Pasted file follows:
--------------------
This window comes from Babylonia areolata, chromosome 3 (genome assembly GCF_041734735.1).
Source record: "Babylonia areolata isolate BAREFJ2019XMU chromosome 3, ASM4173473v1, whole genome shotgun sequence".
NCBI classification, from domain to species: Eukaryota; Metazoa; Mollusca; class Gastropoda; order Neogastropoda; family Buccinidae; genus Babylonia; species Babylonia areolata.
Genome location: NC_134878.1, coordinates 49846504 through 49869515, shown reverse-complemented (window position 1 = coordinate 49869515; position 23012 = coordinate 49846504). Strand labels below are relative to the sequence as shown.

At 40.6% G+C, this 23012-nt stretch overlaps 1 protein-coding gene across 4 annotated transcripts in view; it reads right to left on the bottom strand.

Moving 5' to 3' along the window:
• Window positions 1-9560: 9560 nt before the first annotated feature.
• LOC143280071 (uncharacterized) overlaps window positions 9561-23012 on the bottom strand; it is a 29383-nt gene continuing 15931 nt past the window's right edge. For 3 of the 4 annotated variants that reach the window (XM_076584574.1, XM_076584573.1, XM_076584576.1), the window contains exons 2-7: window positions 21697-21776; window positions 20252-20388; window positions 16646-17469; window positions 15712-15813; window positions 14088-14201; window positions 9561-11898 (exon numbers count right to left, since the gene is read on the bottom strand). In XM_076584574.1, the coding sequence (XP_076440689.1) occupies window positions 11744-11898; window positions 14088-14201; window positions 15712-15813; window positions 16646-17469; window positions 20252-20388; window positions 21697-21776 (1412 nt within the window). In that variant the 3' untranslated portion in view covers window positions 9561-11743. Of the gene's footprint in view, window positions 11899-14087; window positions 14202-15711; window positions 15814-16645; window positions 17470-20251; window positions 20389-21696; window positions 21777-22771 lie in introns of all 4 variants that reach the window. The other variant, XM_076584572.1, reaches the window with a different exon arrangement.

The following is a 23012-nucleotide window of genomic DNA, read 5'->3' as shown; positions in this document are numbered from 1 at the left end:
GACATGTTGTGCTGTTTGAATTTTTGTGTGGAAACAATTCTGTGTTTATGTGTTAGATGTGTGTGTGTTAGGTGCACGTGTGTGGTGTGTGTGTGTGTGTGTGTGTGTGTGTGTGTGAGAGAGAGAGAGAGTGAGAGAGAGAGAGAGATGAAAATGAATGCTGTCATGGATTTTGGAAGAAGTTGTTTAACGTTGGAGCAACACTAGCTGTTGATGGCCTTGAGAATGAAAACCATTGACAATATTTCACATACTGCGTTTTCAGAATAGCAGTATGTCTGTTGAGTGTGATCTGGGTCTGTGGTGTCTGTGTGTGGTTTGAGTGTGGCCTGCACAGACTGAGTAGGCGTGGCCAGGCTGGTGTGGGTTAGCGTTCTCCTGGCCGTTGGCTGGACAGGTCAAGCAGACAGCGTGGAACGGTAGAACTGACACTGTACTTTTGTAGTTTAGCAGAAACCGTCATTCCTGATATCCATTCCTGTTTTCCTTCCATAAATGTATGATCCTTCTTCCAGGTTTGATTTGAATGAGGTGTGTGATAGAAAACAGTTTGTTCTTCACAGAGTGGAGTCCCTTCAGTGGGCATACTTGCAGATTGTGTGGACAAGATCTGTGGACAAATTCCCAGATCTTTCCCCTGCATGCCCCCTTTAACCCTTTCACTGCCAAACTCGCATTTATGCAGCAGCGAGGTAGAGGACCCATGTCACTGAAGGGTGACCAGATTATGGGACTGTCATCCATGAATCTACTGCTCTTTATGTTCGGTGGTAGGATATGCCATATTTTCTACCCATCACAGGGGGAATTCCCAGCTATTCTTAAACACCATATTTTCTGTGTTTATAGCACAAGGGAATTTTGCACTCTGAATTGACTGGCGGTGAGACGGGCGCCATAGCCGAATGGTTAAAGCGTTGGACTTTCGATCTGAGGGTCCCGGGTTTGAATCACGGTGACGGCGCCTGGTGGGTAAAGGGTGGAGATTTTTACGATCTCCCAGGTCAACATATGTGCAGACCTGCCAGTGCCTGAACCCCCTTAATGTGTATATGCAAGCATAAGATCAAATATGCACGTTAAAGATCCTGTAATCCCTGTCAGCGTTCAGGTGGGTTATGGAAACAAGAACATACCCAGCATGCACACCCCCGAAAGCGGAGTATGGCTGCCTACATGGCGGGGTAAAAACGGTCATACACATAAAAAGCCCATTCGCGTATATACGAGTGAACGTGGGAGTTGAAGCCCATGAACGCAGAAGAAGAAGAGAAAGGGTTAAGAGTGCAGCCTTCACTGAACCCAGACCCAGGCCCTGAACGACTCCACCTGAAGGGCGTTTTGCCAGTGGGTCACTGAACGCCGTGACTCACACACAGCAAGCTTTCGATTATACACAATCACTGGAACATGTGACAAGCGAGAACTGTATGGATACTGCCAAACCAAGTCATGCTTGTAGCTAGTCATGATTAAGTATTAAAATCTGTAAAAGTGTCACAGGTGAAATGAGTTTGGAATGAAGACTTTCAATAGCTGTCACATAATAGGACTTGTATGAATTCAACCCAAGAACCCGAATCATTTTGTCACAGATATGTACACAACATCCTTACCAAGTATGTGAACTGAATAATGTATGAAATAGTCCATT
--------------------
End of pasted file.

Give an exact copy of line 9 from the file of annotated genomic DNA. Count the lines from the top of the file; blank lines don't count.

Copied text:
The following is a 23012-nucleotide window of genomic DNA, read 5'->3' as shown; positions in this document are numbered from 1 at the left end: